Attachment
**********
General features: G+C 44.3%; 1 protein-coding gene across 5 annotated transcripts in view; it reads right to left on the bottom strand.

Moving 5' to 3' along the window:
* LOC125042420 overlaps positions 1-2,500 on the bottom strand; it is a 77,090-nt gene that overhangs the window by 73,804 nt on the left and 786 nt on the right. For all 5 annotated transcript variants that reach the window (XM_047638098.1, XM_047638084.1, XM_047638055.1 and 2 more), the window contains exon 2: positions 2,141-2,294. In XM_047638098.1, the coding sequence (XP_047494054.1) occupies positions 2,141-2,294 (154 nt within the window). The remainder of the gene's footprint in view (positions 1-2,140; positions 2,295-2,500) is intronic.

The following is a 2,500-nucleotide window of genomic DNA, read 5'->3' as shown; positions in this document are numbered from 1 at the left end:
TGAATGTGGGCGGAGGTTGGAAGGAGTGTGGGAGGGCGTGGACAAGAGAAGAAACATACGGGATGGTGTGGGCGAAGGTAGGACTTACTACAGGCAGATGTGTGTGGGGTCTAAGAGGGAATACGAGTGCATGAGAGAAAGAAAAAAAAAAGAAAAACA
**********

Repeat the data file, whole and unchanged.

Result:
General features: G+C 44.3%; 1 protein-coding gene across 5 annotated transcripts in view; it reads right to left on the bottom strand.

Moving 5' to 3' along the window:
* LOC125042420 overlaps positions 1-2,500 on the bottom strand; it is a 77,090-nt gene that overhangs the window by 73,804 nt on the left and 786 nt on the right. For all 5 annotated transcript variants that reach the window (XM_047638098.1, XM_047638084.1, XM_047638055.1 and 2 more), the window contains exon 2: positions 2,141-2,294. In XM_047638098.1, the coding sequence (XP_047494054.1) occupies positions 2,141-2,294 (154 nt within the window). The remainder of the gene's footprint in view (positions 1-2,140; positions 2,295-2,500) is intronic.

The following is a 2,500-nucleotide window of genomic DNA, read 5'->3' as shown; positions in this document are numbered from 1 at the left end:
TGAATGTGGGCGGAGGTTGGAAGGAGTGTGGGAGGGCGTGGACAAGAGAAGAAACATACGGGATGGTGTGGGCGAAGGTAGGACTTACTACAGGCAGATGTGTGTGGGGTCTAAGAGGGAATACGAGTGCATGAGAGAAAGAAAAAAAAAAGAAAAACA